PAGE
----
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NetSuite chases OEM channel partners

NetSuite chases OEM channel partners

SaaS provider aims for six strong partners across Australia by year's end.

NetSuite will target OEMs

NetSuite will target OEMs

Software-as-a-service (SaaS) provider, NetSuite, will target OEMs to build its Australian channel strategy.

NetSuite vice-president of international sales, Johnny Jones, said the company was also focusing on the small business space and looking for distribution and training partners.

“The other big focus for us is around OEMs, that’s where I can see partners really adding value. That is a big, big focus globally for our company – finding OEM partners who have IP they want to put in NetSuite, and then taking that out to their customer base and branding it the way they need to,” he said.

NetSuite is also moving into the mid-market space, and brought on its first OEM partner with the addition of telco and IT services provider, Brennan IT.

“We’ve also got a couple in the UK, we’ve done one in the US, and we’re actively looking for more now; telcos, financial companies, we’re talking to a couple right now and we’re very close,” Jones said.

NetSuite plans to invest heavily in partner training this year. Local sales enablement trainers will travel around to keep partner’s up to date, as well as a virtual training program.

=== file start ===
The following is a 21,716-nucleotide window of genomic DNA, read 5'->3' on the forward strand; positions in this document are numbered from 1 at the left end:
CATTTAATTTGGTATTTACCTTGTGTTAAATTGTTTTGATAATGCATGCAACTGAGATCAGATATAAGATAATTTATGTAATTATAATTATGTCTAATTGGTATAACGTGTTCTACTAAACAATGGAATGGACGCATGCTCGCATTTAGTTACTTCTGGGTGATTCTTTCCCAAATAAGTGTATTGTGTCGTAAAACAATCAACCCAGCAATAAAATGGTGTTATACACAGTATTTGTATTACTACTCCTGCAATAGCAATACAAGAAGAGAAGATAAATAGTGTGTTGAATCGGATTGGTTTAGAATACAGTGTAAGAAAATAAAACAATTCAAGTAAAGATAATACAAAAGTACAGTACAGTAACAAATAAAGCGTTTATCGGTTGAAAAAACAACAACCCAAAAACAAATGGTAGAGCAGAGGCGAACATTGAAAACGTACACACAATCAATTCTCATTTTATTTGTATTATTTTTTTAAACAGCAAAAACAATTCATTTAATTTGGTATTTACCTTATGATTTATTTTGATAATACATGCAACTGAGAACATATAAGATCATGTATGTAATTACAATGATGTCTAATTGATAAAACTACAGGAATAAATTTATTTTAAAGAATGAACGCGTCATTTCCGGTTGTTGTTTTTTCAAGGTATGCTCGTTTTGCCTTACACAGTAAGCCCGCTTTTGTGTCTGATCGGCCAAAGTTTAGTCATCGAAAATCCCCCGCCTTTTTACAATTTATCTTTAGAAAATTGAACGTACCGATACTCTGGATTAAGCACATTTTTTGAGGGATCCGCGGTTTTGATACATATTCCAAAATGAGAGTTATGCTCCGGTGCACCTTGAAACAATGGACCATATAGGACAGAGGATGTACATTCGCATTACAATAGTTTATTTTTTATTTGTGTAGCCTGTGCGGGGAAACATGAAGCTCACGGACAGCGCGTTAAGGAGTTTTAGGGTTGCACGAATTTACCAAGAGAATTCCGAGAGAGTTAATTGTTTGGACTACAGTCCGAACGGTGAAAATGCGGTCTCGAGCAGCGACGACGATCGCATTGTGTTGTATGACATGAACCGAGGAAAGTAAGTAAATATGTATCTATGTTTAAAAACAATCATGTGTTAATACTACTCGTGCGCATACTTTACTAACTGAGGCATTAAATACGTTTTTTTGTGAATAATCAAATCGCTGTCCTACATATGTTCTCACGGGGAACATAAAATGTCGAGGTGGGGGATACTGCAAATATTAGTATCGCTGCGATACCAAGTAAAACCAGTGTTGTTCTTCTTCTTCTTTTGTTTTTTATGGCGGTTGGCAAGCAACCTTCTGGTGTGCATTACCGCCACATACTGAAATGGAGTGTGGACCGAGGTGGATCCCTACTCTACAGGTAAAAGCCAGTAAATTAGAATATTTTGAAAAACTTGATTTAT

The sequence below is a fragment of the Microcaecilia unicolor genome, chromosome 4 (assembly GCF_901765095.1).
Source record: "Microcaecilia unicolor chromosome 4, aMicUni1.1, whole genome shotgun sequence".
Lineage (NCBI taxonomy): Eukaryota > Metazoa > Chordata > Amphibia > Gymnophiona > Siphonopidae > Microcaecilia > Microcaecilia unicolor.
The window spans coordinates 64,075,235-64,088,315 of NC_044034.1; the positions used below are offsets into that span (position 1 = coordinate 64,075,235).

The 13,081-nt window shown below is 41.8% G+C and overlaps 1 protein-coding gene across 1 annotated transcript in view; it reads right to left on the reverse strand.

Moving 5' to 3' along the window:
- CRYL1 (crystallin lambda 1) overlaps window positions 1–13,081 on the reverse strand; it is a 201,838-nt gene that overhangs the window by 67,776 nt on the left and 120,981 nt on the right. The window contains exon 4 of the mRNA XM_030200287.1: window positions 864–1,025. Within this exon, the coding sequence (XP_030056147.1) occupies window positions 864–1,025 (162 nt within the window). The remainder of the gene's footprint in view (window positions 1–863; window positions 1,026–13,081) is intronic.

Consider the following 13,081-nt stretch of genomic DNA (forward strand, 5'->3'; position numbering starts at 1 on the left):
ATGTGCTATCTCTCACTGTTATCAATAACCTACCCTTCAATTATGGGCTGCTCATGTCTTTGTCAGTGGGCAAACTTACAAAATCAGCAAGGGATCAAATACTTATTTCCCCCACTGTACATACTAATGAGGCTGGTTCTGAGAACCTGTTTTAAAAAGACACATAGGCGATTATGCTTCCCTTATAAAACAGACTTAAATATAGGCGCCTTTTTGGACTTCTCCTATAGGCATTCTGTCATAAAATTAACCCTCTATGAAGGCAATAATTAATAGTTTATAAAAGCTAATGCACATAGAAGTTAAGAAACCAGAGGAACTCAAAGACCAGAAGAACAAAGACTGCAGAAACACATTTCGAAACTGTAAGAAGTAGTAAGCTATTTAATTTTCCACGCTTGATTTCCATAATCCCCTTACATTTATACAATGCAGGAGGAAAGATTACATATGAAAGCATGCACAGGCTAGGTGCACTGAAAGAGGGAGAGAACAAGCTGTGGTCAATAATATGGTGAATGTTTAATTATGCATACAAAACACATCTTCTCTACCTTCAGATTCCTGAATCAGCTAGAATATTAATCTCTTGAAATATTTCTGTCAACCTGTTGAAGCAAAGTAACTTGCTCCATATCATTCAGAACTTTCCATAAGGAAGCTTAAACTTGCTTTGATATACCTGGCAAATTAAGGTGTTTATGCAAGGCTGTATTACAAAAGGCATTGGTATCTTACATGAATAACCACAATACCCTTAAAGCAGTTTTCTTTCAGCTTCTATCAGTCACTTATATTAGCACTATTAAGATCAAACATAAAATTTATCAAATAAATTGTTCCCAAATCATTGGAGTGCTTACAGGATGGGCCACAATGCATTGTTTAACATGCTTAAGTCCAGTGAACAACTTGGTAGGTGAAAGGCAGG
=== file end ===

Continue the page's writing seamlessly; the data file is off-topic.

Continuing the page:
“Through our national partner program we have a three-tier strategy; one is just a referral partner so anybody can make money off us through referrals. Another is you pay a fee and within that you get a certain amount of margins, leads, on-site and virtual training, and then there is the OEM type strategy,” Jones explained.

“A year from now I would like to have six strong partners across Australia. Where I can see it adding value is areas such as WA and SA where we won’t have an office - it will be completely channel driven.

“For Sydney and Melbourne I’d like more OEM partners because there is a big accounting and financial community who can take a product, build it into NetSuite, and sell it to their own customer base.”

Jones said the current economic climate may benefit NetSuite as companies look to remove infrastructure setup costs associated with in-house solutions.

“The good thing about SaaS is you know exactly what your fixed cost is for the next five, ten or twenty years, so it could be a very positive thing for us,” he said


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